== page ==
We often conflate the words apostle and disciple, assuming that one who becomes a disciple – of Jesus, say – is automatically an apostle as well. In fact, the twelve disciples are often referred to as the twelve apostles. Yet, in fact, they were disciples first and then became apostles. And the transition from one to the other is not automatic. When it comes apostle vs. disciple, there are a few different ways to think about it.
First, some definitions. An apostle is a person who is sent on a special mission, usually of a spiritual nature. Early Christian missionaries – and contemporary missionaries, too – are examples of apostles. A disciple is a follower of a teacher or a school or organization. Jesus’ early followers were certainly disciples because they beheld Jesus as their teacher. They later became apostles because – according to scripture – Jesus sent them abroad to carry his message.
Can one be an apostle without being a beloved disciple?
On the one hand, it’s a simple game of semantics. If you’re a leader with a message, then you simply adopt as your mission the need to share that message. Jesus, who was willing to share what he learned about the experience of oneness with God, might be considered the original apostle.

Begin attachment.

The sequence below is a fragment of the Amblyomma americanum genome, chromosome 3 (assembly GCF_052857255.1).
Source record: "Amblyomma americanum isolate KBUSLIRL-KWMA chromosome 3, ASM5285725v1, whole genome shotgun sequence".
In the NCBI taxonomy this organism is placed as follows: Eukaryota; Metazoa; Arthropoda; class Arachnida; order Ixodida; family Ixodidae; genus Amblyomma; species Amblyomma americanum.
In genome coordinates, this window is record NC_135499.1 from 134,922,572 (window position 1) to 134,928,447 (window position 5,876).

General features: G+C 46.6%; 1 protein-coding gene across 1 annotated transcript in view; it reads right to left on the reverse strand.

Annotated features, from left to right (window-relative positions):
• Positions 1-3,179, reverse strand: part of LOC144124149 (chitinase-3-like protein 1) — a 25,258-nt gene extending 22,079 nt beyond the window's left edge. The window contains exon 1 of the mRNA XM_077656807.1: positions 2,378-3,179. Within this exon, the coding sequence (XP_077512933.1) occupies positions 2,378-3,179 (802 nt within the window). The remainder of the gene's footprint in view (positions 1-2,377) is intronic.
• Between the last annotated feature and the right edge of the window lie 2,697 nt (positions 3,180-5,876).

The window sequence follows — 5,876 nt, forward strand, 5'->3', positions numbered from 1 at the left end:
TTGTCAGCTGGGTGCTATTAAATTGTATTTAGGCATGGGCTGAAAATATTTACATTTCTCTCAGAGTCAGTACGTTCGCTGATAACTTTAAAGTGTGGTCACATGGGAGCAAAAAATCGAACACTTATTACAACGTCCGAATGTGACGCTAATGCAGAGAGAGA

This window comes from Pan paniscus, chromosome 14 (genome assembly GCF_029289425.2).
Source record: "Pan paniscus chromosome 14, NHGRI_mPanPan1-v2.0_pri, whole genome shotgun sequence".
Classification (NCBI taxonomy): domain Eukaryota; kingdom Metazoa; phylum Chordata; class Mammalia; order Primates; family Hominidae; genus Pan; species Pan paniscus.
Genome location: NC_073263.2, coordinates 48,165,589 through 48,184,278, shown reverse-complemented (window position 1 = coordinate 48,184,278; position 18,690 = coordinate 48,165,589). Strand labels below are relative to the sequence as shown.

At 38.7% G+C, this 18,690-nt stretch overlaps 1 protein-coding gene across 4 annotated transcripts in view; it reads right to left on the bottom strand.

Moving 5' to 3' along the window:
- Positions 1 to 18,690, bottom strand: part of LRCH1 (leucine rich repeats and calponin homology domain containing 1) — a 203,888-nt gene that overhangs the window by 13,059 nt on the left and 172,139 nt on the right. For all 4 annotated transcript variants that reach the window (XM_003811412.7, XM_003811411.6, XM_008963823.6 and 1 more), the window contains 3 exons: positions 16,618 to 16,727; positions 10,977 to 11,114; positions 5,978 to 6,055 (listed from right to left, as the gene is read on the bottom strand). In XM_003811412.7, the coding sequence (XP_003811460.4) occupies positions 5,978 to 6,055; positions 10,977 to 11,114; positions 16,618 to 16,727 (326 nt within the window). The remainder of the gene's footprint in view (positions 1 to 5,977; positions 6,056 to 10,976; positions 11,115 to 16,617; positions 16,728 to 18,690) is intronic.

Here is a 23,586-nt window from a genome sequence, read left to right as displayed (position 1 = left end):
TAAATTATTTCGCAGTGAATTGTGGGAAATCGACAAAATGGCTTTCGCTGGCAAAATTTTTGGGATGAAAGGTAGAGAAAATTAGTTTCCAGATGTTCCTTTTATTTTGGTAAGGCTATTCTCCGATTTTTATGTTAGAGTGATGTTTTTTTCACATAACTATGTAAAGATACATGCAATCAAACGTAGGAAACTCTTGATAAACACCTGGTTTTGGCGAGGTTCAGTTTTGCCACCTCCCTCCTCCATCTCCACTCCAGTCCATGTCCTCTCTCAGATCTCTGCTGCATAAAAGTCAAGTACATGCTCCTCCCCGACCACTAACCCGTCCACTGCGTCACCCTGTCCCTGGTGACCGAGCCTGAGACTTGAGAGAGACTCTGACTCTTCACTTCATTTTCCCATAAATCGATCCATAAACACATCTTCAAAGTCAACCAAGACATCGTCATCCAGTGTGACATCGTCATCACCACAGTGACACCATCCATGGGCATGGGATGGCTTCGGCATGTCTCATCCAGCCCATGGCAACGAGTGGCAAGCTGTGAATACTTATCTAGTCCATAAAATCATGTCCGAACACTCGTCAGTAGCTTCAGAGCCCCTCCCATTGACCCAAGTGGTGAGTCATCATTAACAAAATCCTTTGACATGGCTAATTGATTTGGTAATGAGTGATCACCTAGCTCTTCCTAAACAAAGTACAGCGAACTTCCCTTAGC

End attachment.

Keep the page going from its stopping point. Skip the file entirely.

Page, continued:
Semantics aside, I think the two phrases are useful because the one we identify with can help illuminate our spiritual path and make clearer the specific form that our function of forgiveness will take. A Course in Miracles posits Jesus as an older brother of sorts – one who merits respect and affection but not awe. We are not specifically identified as his followers so much as collaborators with one who has gone a little further than we have. The relationship feels less linear and more holistic.
I’m not sure that an ACIM disciple makes a lot of sense.
But we are called to be apostles in the sense that we are “only here to help.” Our function is forgiveness, the means by which the atonement – which ends our separation from God – is made clear to everyone. We are apostles in every moment, all the time. As the course points out, we are always teaching and the lesson we teach is always testimony to the “friend” that we are listening to and working alongside.
I don’t think that getting hung up on the play of words is necessarily fruitful – though as a writer I frequently indulge in just that. But I do think it is good to bring our identity, and the specific form our function takes here in the dream, to the attention of God. Are you an apostle or a disciple? Answering that question can help clarify our spiritual direction and enable us to be better teachers of God’s love.